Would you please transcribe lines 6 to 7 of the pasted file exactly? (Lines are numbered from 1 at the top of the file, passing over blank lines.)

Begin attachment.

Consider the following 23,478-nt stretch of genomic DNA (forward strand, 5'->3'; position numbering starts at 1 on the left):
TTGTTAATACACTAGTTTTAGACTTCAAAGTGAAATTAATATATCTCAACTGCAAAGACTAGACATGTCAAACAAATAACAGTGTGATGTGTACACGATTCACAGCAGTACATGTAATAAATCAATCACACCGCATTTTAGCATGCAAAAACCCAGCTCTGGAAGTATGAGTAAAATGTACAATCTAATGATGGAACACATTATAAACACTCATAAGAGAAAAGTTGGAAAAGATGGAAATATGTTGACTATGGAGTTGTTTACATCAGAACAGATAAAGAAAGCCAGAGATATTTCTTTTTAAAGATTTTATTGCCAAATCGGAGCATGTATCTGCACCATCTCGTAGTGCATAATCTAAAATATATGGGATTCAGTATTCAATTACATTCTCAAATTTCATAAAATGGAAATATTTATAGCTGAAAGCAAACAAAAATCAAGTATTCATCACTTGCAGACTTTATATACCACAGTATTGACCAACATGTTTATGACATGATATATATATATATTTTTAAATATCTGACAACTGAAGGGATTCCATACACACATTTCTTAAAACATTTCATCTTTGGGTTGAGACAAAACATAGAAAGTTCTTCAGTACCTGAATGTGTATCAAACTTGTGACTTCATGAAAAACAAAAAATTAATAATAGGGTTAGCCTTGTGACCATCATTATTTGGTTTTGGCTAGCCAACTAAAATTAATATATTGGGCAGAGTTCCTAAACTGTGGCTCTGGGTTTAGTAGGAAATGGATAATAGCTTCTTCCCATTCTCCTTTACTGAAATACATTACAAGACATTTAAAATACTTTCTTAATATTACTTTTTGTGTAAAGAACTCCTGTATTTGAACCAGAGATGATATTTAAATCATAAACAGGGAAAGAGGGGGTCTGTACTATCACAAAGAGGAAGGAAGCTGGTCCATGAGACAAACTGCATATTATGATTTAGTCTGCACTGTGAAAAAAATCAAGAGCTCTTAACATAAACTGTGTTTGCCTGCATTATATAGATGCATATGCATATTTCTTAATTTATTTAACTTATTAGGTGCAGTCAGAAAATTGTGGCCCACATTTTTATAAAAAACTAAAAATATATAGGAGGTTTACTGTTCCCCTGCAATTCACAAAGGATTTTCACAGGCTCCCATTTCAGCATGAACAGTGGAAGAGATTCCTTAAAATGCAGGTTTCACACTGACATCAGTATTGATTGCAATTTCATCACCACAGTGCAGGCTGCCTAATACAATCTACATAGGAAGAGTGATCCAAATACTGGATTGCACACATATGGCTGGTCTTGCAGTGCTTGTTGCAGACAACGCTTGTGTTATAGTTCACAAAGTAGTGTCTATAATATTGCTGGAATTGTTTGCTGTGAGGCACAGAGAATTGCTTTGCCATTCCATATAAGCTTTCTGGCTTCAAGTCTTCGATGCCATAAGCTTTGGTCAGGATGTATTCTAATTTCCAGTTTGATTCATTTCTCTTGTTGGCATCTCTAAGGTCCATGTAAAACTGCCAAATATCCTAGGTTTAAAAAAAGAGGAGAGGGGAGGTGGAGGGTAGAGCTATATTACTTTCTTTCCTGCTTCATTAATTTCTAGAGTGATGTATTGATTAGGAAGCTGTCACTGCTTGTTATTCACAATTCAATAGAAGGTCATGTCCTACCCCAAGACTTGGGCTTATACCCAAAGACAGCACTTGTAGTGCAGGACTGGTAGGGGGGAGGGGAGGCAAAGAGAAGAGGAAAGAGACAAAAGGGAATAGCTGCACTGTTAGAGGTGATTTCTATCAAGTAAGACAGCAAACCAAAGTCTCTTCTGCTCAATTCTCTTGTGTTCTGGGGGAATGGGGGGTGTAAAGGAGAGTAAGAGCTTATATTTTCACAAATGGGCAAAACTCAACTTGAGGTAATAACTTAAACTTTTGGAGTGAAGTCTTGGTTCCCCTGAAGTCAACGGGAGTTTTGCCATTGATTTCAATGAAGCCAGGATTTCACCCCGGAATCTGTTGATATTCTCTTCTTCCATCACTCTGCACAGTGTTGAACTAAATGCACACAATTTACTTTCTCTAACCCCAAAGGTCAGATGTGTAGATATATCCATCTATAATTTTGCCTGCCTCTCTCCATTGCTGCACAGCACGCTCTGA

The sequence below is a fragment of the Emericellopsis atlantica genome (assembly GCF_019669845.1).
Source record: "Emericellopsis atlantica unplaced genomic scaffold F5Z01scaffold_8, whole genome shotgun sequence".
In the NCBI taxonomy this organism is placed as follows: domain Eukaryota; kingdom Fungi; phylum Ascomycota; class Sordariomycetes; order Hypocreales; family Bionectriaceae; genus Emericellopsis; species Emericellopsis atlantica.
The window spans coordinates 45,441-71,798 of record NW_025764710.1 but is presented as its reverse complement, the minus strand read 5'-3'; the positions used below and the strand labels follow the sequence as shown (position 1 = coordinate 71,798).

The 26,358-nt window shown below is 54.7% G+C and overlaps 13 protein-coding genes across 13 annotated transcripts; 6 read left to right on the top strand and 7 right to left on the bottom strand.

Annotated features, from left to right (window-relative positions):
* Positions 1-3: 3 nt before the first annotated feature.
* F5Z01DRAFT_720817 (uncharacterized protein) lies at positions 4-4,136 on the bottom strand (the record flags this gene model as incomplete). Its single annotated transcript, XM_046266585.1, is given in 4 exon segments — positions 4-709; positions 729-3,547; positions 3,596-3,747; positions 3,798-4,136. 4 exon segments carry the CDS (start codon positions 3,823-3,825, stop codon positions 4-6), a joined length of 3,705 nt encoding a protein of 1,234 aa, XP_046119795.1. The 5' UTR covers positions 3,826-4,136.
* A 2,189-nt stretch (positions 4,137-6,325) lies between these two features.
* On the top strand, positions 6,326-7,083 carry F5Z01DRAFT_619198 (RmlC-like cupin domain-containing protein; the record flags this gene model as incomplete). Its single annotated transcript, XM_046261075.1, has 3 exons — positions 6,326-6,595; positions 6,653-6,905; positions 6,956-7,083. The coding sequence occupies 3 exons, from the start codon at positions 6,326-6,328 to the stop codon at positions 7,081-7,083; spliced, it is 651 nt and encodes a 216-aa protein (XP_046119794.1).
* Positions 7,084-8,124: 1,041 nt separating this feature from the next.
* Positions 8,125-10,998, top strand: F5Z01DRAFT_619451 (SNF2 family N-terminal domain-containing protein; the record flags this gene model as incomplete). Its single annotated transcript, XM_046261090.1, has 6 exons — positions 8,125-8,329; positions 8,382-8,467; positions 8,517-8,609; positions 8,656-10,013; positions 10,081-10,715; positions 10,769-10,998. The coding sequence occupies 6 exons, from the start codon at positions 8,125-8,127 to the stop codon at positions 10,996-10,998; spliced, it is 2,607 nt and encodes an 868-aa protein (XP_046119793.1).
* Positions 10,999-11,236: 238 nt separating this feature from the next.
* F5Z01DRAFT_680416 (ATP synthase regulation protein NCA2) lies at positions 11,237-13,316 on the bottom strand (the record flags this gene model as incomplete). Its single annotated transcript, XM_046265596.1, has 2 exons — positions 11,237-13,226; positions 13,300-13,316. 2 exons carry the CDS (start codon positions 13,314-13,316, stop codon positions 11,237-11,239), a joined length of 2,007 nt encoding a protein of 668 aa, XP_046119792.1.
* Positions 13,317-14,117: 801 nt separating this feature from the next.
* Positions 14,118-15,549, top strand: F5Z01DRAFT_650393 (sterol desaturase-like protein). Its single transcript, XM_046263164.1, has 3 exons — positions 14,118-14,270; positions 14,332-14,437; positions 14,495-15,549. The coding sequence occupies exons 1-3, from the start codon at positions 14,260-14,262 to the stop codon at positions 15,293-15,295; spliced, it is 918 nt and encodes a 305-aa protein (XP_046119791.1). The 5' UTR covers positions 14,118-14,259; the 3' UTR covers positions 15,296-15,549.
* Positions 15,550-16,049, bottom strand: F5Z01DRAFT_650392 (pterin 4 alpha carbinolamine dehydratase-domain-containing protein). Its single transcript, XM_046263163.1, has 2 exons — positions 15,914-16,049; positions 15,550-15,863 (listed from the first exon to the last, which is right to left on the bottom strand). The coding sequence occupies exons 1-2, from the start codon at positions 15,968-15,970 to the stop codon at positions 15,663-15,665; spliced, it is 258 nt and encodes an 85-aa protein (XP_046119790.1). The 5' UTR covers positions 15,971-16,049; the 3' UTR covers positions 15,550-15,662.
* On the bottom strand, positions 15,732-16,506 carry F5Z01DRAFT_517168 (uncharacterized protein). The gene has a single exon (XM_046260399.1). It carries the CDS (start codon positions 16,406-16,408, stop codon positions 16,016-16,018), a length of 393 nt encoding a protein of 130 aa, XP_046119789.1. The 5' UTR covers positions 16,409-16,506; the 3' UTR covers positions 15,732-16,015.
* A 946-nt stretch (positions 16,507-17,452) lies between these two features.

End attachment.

The window spans coordinates 45,441-71,798 of record NW_025764710.1 but is presented as its reverse complement, the minus strand read 5'-3'; the positions used below and the strand labels follow the sequence as shown (position 1 = coordinate 71,798).

The 26,358-nt window shown below is 54.7% G+C and overlaps 13 protein-coding genes across 13 annotated transcripts; 6 read left to right on the top strand and 7 right to left on the bottom strand.